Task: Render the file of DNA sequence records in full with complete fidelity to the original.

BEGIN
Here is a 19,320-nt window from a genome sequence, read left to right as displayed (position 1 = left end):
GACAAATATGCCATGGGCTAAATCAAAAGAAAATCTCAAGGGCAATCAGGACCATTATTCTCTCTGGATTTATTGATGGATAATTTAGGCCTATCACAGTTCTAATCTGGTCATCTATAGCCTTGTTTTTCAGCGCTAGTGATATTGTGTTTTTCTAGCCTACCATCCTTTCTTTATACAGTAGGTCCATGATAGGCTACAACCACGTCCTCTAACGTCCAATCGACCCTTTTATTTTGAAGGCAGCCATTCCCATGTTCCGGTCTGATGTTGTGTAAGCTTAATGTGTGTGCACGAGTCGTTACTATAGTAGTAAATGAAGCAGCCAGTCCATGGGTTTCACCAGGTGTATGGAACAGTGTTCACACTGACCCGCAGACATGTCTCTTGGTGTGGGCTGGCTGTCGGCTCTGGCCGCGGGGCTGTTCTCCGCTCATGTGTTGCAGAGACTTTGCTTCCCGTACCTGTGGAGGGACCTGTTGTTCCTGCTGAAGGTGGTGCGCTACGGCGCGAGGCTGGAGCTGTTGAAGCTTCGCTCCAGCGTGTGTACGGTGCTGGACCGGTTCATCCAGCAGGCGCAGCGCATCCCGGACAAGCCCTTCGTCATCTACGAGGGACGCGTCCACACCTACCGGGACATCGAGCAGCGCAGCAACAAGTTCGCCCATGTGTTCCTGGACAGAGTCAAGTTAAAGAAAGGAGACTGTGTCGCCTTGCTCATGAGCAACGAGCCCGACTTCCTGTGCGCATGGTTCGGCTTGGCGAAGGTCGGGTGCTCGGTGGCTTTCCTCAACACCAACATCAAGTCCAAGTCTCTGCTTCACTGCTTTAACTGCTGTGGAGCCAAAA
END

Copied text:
Here is a 19,320-nt window from a genome sequence, read left to right as displayed (position 1 = left end):
GACAAATATGCCATGGGCTAAATCAAAAGAAAATCTCAAGGGCAATCAGGACCATTATTCTCTCTGGATTTATTGATGGATAATTTAGGCCTATCACAGTTCTAATCTGGTCATCTATAGCCTTGTTTTTCAGCGCTAGTGATATTGTGTTTTTCTAGCCTACCATCCTTTCTTTATACAGTAGGTCCATGATAGGCTACAACCACGTCCTCTAACGTCCAATCGACCCTTTTATTTTGAAGGCAGCCATTCCCATGTTCCGGTCTGATGTTGTGTAAGCTTAATGTGTGTGCACGAGTCGTTACTATAGTAGTAAATGAAGCAGCCAGTCCATGGGTTTCACCAGGTGTATGGAACAGTGTTCACACTGACCCGCAGACATGTCTCTTGGTGTGGGCTGGCTGTCGGCTCTGGCCGCGGGGCTGTTCTCCGCTCATGTGTTGCAGAGACTTTGCTTCCCGTACCTGTGGAGGGACCTGTTGTTCCTGCTGAAGGTGGTGCGCTACGGCGCGAGGCTGGAGCTGTTGAAGCTTCGCTCCAGCGTGTGTACGGTGCTGGACCGGTTCATCCAGCAGGCGCAGCGCATCCCGGACAAGCCCTTCGTCATCTACGAGGGACGCGTCCACACCTACCGGGACATCGAGCAGCGCAGCAACAAGTTCGCCCATGTGTTCCTGGACAGAGTCAAGTTAAAGAAAGGAGACTGTGTCGCCTTGCTCATGAGCAACGAGCCCGACTTCCTGTGCGCATGGTTCGGCTTGGCGAAGGTCGGGTGCTCGGTGGCTTTCCTCAACACCAACATCAAGTCCAAGTCTCTGCTTCACTGCTTTAACTGCTGTGGAGCCAAAA